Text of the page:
Drivers in the United States have noticed that gas is getting less expensive with at least two states selling it at $2.99 per gallon prices. However, the national average is still $3.61, but experts still predict further declines are on the way.
The recent plunge in oil prices has knocked more than 30 cents off the price of a gallon of gas in most parts of the U.S. since early April.
If Americans spend less filling their tanks, they’ll have more money for discretionary purchases.
On Friday, oil plunged nearly 4 percent as a bleak report on U.S. job growth heightened worries about a slowing global economy and waning oil demand. The unemployment rate rose to 8.2 percent from 8.1 percent. Sobering economic news from China and Europe also contributed to the drop.
West Texas Intermediate, the benchmark for oil in the U.S, fell $3.30, or 3.7 percent, to $83.23 per barrel, the lowest price since early October. The drop adds to a 17-percent decline in May. Brent crude, which is used to price international oil, lost $3.44, or 3.4 percent, to $98.43 per barrel, its lowest price since January 2011.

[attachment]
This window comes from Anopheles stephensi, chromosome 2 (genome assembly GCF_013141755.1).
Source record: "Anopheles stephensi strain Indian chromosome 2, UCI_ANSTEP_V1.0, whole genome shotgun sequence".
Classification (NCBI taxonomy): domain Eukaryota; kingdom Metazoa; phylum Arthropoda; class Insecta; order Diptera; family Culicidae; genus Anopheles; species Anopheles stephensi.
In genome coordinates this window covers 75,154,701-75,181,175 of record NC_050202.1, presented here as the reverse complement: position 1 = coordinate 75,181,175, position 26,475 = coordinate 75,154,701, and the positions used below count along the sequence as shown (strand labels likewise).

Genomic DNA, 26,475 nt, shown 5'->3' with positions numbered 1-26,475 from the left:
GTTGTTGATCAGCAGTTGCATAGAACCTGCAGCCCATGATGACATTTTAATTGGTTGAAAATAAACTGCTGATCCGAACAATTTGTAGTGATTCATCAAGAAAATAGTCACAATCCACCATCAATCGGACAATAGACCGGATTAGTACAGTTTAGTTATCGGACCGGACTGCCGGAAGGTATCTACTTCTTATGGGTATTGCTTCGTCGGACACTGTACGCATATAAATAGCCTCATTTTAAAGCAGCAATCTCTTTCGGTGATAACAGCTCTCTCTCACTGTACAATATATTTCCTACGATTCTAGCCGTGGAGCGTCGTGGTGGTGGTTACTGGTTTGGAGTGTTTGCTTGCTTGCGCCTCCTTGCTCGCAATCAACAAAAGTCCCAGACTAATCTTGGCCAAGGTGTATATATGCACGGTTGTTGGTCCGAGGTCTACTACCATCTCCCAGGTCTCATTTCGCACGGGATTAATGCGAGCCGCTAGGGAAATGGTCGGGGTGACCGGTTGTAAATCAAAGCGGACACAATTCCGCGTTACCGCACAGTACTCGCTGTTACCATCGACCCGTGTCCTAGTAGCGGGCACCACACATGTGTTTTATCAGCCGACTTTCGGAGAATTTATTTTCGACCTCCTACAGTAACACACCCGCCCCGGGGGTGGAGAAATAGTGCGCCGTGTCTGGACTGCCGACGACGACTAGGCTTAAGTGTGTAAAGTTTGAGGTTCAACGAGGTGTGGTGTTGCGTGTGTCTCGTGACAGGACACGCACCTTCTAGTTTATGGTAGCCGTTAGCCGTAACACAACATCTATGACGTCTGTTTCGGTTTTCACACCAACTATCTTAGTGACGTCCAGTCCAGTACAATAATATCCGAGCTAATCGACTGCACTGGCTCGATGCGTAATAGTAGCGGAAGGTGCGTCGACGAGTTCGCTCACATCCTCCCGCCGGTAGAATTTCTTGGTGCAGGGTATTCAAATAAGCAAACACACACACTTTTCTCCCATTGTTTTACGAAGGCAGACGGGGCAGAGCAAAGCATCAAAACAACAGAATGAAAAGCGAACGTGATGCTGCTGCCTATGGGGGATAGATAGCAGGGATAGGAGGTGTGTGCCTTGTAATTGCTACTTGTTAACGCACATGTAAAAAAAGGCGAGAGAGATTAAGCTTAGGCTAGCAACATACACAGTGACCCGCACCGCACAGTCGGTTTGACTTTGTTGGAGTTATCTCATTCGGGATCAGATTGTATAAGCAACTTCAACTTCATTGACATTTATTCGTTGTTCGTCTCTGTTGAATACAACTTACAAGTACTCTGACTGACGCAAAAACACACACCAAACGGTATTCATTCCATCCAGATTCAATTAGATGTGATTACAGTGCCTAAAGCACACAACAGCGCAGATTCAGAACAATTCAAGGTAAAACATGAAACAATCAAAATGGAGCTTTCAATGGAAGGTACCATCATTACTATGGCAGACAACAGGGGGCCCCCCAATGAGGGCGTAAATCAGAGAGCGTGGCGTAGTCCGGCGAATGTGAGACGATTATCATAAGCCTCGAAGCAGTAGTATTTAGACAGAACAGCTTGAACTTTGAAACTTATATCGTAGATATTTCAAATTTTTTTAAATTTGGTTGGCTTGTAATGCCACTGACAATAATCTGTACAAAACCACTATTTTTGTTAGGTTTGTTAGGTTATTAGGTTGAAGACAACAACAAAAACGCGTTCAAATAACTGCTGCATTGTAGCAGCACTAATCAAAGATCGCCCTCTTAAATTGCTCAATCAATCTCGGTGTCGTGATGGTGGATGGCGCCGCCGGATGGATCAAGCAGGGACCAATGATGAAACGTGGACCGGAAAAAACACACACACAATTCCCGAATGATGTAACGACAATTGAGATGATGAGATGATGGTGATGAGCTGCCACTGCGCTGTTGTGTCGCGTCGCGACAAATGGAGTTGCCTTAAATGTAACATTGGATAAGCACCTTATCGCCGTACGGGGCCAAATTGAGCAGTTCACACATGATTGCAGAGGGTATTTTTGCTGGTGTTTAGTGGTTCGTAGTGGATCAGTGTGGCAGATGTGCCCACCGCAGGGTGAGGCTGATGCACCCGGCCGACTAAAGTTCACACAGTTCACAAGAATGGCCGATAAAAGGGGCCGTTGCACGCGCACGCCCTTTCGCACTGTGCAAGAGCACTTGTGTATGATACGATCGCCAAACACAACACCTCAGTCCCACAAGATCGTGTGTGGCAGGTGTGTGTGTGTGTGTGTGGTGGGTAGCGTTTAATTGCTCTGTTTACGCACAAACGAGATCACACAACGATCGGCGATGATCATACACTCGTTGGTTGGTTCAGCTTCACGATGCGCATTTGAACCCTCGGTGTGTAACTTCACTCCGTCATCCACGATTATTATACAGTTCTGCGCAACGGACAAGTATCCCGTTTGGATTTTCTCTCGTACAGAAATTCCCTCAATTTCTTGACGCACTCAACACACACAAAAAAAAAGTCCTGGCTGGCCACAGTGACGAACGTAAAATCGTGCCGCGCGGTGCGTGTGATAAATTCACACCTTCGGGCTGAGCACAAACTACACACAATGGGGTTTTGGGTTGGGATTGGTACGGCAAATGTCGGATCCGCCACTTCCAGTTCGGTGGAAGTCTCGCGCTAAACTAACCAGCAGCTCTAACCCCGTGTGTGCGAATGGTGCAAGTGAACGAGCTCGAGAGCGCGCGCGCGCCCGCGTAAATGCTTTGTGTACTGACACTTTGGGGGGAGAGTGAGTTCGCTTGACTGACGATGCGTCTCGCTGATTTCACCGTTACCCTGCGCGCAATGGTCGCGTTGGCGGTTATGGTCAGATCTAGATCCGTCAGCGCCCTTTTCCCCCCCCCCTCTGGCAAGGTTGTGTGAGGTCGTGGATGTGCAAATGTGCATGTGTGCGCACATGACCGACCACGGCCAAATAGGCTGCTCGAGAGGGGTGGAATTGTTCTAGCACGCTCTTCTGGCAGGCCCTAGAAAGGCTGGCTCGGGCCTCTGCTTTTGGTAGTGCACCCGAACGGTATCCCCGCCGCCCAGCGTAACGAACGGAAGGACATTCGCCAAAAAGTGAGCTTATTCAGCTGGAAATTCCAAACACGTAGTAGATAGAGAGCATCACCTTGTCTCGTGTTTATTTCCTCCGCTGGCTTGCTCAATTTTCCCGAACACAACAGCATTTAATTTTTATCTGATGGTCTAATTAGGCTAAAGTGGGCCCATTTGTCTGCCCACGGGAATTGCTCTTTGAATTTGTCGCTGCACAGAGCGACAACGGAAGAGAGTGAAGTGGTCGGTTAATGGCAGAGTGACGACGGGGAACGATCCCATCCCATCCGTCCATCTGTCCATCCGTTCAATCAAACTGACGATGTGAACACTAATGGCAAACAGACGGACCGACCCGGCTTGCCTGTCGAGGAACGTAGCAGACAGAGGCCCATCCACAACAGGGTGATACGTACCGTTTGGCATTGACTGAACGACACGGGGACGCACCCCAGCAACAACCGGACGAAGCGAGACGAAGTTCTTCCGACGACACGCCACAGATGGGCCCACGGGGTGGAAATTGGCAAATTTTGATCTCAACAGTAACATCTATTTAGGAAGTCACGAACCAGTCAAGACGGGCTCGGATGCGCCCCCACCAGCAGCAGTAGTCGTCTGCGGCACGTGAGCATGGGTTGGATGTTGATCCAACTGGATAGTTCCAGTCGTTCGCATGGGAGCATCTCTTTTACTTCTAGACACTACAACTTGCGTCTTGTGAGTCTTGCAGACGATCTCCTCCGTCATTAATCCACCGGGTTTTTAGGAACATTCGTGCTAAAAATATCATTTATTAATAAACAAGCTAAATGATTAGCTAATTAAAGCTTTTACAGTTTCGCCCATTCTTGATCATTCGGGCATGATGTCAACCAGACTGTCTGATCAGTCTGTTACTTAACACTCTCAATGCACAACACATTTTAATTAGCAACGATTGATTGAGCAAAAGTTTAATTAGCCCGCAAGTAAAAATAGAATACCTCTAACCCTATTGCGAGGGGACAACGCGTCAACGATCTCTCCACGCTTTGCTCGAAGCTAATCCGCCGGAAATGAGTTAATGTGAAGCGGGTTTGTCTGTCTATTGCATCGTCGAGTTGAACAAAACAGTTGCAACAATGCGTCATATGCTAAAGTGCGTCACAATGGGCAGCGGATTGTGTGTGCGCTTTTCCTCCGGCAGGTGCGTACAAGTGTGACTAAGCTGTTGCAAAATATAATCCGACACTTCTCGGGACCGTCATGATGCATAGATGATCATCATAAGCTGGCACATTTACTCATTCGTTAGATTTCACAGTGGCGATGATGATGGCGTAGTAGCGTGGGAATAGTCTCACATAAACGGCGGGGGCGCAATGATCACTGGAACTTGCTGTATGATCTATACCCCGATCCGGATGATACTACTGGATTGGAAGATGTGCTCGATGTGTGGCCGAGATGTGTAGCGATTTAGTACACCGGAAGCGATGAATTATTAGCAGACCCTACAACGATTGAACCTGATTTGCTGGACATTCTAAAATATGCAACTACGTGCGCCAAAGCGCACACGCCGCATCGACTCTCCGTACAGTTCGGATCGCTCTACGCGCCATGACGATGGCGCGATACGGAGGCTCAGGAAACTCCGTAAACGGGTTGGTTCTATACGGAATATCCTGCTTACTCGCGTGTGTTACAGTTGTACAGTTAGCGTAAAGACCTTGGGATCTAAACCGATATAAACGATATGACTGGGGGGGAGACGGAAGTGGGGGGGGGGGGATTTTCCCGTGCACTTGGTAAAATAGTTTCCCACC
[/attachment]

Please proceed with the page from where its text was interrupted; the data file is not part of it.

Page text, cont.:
U.S. drivers should feel some relief, even if they’re worried about jobs. Auto club AAA says pump prices fell nearly 5 percent in May, the largest monthly percentage drop since November. Some station owners in South Carolina on Friday even presented drivers with a gift at the start of summer driving season: $2.99 gas.
Dan Durbin, president of R.L. Jordan Oil, says low wholesale prices allowed at least seven of the company’s Hot Spot stations in Spartanburg, S.C., to lower the price to $2.99 per gallon. South Carolina also has the lowest gas tax in the nation.
Durbin predicted that more of his stations and some competitors will lower prices once they sell off higher-priced supplies currently in their tanks.